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Targeting 'Illness Fakers' Doesn’t Help Disabled People

As someone with Tourette’s, I get a lot of TikToks sent to me asking, “Is this real?” or “Do you think they’re faking it?”

There’s been a recent boom on social media, particularly TikTok and Instagram, of content relating to disability activism and other health awareness. I love watching this type of content because it makes me feel connected with others like me and reminds me that my experiences are valid. TikTok has been a way for many people with Tourette’s and other conditions to express themselves. Unfortunately, a lot of these accounts are accused of faking.

I’m aware of the subreddits and other blogs about illness fakers and why they do what they do. They make me angry, but people who take more time investigating the legitimacy of an illness tend to make me angrier. Do I condone people who actually fake illnesses? Of course not. But I regularly see more harm done by people accusing disabled people of lying about their struggles.

People with Tourette’s are often accused of faking their symptoms due to several factors. Sometimes it is the perceived absurdity of their tics. Other times in more mild cases, they are dismissed as being something else entirely.

In many of the Tourette’s support groups I’m in, accusations of faking by parents, educators, and other adult figures take a toll on children’s mental health and self-esteem. This can also lead to problems with self-esteem in adulthood. According to a study, 68 percent of people with either Tourette syndrome or a chronic motor tic disorder report discrimination against them due to their tics. Many also simply avoid public places, cancel or skip job interviews, or simply don’t pursue promotions or other opportunities at work due to fear of discrimination. For children, 35 percent are perceived as less “popular” than other children due to their tics.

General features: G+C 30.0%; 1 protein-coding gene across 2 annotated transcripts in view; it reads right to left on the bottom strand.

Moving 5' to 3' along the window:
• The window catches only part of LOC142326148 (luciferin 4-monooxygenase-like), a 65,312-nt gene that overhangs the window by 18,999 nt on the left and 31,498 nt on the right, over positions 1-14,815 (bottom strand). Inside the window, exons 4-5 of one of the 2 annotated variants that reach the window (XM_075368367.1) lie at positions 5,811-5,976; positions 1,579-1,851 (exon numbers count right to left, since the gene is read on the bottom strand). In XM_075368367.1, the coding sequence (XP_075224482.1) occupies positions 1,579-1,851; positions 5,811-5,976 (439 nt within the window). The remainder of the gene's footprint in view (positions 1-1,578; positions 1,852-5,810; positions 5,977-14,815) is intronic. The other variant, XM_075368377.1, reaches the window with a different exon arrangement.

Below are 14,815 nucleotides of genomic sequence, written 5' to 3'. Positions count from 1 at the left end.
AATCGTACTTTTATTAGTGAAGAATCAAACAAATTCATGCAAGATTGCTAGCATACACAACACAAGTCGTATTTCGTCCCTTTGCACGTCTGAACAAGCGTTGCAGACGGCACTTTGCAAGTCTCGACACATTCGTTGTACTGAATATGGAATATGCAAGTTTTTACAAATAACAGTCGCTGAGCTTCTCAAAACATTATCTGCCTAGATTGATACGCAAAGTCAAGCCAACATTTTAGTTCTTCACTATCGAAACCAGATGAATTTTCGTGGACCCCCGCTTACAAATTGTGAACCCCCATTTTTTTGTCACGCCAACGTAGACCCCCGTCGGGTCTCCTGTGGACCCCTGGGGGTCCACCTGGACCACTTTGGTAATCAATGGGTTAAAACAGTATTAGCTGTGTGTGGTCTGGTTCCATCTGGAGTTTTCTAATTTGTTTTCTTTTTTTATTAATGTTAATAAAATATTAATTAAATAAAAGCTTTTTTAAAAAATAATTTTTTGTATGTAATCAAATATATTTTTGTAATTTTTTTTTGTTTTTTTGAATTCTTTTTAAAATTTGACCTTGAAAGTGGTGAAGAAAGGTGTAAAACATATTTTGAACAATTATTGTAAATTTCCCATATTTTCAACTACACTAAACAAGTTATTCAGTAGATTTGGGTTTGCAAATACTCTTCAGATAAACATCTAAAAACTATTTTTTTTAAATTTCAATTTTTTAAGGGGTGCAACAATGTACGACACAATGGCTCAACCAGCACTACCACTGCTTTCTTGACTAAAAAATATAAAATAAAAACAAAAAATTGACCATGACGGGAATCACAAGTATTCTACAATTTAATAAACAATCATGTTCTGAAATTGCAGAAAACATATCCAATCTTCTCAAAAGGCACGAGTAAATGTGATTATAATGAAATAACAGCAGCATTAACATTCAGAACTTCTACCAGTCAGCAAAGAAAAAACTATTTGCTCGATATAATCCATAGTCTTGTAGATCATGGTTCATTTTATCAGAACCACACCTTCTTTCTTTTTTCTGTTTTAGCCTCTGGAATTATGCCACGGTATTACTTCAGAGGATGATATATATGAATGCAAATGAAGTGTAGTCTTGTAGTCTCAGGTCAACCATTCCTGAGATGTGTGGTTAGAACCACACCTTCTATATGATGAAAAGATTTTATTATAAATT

Kids with Tourette’s and other disabilities often struggle to get proper accommodations due to the stigma of what Tourette’s “should” look like. Despite 1 out of 333 children in the United States alone being diagnosed with a tic disorder or Tourette syndrome, I often hear from people that I am the first person with Tourette’s they have met, even if that is statistically unlikely. It is estimated that as many as 500,000 children have a tic disorder that may develop into Tourette Syndrome. Even then, I am still told that I “manage my tics well” or “it doesn’t even look like you have Tourette’s.”

But what most people don’t see is how I suppress them out of instinct to make others more comfortable. Some days are better than others, and I doubt most people would recognize how I tic in the comfort of my nonjudgmental home.

The boom in TikTok Touretters may also have to do with recent events. Stress tends to worsen tics, and if there’s ever been a stressful time in human history, a global pandemic is one of them. Many people with diagnosed Tourette’s and tic disorders feel alienated due to encouragement from medical professionals to suppress or divert tics that may not be causing them harm in the first place. They may also be encouraged to hide them in order to avoid judgment. Some people have tics in childhood that disappear, only to reappear in their adult life. (Hi, that’s me, diagnosed at 22.)

The stigma surrounding Tourette’s, not really the potential “fakers,” does more harm towards me and others with Tourette syndrome. Some tics are much more simple than what people associate with Tourette’s, such as sniffling, tapping, snapping, grunting, and other more concealable actions. In fact, it is estimated that one out of 10 people have some form of Tourette’s. It typically manifests in childhood, but can develop or worsen at any age.

I would rather people use their time to donate to organizations that represent our interests and needs. I would rather see people learn more about various chronic conditions and disabilities from these organizations and disability activists than spend time figuring out if someone shouting “Beans!” is legitimate or is being said because they’re “clout-chasing.”

Spend less time worrying about the illness fakers. At some point, it will get tiresome or they will pull a muscle imitating the very tics that give me chronic muscle pain anyhow. Regardless, I will still have Tourette’s and nothing will change that. But what can change is how people use their time to truly help disabled people.

Getty image by golubovy.

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